Crispbread – a Norwegian (export) success
In two years the Norwegian export of crispbread has more than trebled, from less than 20 million NOK in 2014 to approx. 65 million NOK in 2016. A further doubling is expected in 2017.
Senior research fellow Sveinung Grimsby with Nofima studies innovation in the Norwegian cereal industry and is looking into the background of this success, among other things.
Sales of Norwegian crispbread have increased significantly in Norway too, and it is the more lavish, exclusive varieties that have experienced increased demand. The added value for this type of crispbread is higher than for ordinary crispbread. While the value in Norwegian crispbread sales has doubled, volume has only increased by a half.
“Increased willingness to pay for a product and export of a Norwegian agricultural product are good indicators of innovation,” says Sveinung Grimsby.
Prior to 2012 there were almost no Norwegian crispbreads in shops
It is interesting to see what is behind this success. There may be several reasons, but it is worth noting that before 2012 there was no production of crispbread on an industrial scale in Norway. Certain craft bakeries sold varieties of the new type of crispbread, and there lots of discussions in social media concerning private recipes, also back in 2011.
2011 was also the year the project Open Innovation Cereal was concluded. The purpose of the project was to bring forth new insights, new ideas and to explore the industry’s opportunities. 17 ideas were presented to the industry. One of them was crispy bread – a luxurious variant of crispbread.
Now, six years after the results were shared, we see that several of the ideas have become product categories, among which crispbread is by far the largest. “Todays 3000 tons of Norwegian produced crisp bread does make a significant impact for the food industry and its export of agriculture products.”
What is required to succeed with open innovation?
“I have looked into whether there are any patterns for how businesses develop new products and services. Whether there is any link between success and how open and interaction-oriented businesses are in their innovation processes,” Sveinung Grimsby says.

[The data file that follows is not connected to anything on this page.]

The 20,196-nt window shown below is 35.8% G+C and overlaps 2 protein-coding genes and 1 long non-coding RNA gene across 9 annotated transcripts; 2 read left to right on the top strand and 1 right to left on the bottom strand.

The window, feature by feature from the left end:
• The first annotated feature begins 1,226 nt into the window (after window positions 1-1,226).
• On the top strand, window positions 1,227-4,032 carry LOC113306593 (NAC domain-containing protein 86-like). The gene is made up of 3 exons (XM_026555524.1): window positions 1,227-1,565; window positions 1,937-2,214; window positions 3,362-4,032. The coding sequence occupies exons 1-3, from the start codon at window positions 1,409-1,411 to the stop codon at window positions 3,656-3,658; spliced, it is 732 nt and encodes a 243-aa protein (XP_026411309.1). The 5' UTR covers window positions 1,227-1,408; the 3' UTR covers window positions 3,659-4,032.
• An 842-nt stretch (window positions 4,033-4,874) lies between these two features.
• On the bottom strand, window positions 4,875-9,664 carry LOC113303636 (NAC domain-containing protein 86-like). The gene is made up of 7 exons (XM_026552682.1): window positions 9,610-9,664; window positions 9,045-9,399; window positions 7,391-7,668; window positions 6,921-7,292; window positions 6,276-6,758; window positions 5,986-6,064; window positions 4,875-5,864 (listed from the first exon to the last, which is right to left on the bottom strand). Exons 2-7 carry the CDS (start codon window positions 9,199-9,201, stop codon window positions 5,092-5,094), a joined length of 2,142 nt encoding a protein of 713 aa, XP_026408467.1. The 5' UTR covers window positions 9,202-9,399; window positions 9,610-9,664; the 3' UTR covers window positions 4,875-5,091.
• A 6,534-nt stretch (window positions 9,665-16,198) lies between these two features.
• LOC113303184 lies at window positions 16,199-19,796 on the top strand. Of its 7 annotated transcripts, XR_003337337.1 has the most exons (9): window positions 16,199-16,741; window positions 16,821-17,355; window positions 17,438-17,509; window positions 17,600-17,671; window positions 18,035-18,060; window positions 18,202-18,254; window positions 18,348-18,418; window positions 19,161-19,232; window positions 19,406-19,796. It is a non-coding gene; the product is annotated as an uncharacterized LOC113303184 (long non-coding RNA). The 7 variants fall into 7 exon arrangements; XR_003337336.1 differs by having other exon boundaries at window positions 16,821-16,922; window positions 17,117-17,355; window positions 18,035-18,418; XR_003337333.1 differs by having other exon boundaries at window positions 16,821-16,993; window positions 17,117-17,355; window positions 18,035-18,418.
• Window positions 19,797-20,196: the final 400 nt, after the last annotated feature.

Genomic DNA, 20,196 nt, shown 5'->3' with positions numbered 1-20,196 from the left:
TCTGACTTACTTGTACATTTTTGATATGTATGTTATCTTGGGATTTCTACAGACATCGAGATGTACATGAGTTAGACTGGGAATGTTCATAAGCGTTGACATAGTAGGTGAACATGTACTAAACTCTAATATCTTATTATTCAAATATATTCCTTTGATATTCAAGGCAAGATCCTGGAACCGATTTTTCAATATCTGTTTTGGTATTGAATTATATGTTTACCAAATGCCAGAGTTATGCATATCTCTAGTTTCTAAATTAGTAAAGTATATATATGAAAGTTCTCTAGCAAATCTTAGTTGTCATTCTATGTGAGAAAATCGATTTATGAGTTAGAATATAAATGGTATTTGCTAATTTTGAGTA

Grimsby’s research shows that the businesses interact and are more open in practice that they often are aware of themselves, and this is good for innovation. There are nevertheless certain factors that must be present in order for the businesses to open up.
The companies must have mutual trust in each other, and they should be roughly the same size. It is also major benefit if they don’t compete for the same customers.
Healthy crispbread that doesn’t crumble
Another discovery from the research is that the closer the businesses approach launching new products or business models, the more closed innovation becomes. This is natural, because an important goal of innovation is to achieve competitive advantages, and with products that are relatively easy to copy, it’s important to get a head start.
Insights on crispbread, which the entire industry had access to in 2012, were that crispbread is not eaten in the car because crumbs in the seat are uncomfortable, and that an increased focus on health can give crispbread an advantage as a snack. Based on this, several manufacturers have succeeded in making crispbread that doesn’t crumble and that is a healthy, tasty option in the snack category.
“The lesson is that one achieves better innovation through transparency and interaction, and it will be important for the entire food industry to learn how they can organize innovation more effectively in the future,” Sveinung Grimsby concludes.
Facts about Open innovation in the Norwegian cereal industry
The project, which ran from 2010 – 2011, was funded by the Foundation for Research Levy on Agricultural Products.
Participants were from the entire grain value chain and the authorities. Nofima headed the project.